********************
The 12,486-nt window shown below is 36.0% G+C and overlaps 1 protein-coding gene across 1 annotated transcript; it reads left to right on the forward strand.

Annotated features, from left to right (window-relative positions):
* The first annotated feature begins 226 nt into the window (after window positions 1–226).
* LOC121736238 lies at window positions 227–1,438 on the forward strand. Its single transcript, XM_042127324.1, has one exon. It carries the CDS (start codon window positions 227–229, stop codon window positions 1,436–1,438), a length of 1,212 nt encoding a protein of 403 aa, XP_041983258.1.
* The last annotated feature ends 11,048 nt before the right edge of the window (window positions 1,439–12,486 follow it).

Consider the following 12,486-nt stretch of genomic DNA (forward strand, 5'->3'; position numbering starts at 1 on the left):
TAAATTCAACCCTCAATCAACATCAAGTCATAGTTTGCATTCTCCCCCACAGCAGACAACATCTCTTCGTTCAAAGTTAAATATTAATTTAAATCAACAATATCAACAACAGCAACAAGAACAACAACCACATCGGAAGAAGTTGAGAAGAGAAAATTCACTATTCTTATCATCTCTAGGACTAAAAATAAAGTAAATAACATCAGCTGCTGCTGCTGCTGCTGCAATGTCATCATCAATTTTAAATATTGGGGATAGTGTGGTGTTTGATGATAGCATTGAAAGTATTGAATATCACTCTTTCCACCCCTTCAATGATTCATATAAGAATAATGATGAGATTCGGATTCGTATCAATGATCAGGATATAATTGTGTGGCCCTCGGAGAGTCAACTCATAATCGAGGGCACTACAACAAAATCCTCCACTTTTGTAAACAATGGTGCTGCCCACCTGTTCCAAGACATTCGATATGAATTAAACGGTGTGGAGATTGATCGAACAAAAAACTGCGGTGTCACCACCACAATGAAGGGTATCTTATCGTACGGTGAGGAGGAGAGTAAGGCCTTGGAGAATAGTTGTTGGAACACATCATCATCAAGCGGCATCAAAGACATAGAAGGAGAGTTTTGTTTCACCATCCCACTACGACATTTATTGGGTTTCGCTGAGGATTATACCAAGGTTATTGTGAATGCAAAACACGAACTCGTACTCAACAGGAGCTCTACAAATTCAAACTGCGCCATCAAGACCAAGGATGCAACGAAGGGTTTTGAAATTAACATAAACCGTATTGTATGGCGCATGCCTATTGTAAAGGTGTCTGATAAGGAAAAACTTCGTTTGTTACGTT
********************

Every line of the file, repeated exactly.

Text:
The 12,486-nt window shown below is 36.0% G+C and overlaps 1 protein-coding gene across 1 annotated transcript; it reads left to right on the forward strand.

Annotated features, from left to right (window-relative positions):
* The first annotated feature begins 226 nt into the window (after window positions 1–226).
* LOC121736238 lies at window positions 227–1,438 on the forward strand. Its single transcript, XM_042127324.1, has one exon. It carries the CDS (start codon window positions 227–229, stop codon window positions 1,436–1,438), a length of 1,212 nt encoding a protein of 403 aa, XP_041983258.1.
* The last annotated feature ends 11,048 nt before the right edge of the window (window positions 1,439–12,486 follow it).

Consider the following 12,486-nt stretch of genomic DNA (forward strand, 5'->3'; position numbering starts at 1 on the left):
TAAATTCAACCCTCAATCAACATCAAGTCATAGTTTGCATTCTCCCCCACAGCAGACAACATCTCTTCGTTCAAAGTTAAATATTAATTTAAATCAACAATATCAACAACAGCAACAAGAACAACAACCACATCGGAAGAAGTTGAGAAGAGAAAATTCACTATTCTTATCATCTCTAGGACTAAAAATAAAGTAAATAACATCAGCTGCTGCTGCTGCTGCTGCAATGTCATCATCAATTTTAAATATTGGGGATAGTGTGGTGTTTGATGATAGCATTGAAAGTATTGAATATCACTCTTTCCACCCCTTCAATGATTCATATAAGAATAATGATGAGATTCGGATTCGTATCAATGATCAGGATATAATTGTGTGGCCCTCGGAGAGTCAACTCATAATCGAGGGCACTACAACAAAATCCTCCACTTTTGTAAACAATGGTGCTGCCCACCTGTTCCAAGACATTCGATATGAATTAAACGGTGTGGAGATTGATCGAACAAAAAACTGCGGTGTCACCACCACAATGAAGGGTATCTTATCGTACGGTGAGGAGGAGAGTAAGGCCTTGGAGAATAGTTGTTGGAACACATCATCATCAAGCGGCATCAAAGACATAGAAGGAGAGTTTTGTTTCACCATCCCACTACGACATTTATTGGGTTTCGCTGAGGATTATACCAAGGTTATTGTGAATGCAAAACACGAACTCGTACTCAACAGGAGCTCTACAAATTCAAACTGCGCCATCAAGACCAAGGATGCAACGAAGGGTTTTGAAATTAACATAAACCGTATTGTATGGCGCATGCCTATTGTAAAGGTGTCTGATAAGGAAAAACTTCGTTTGTTACGTT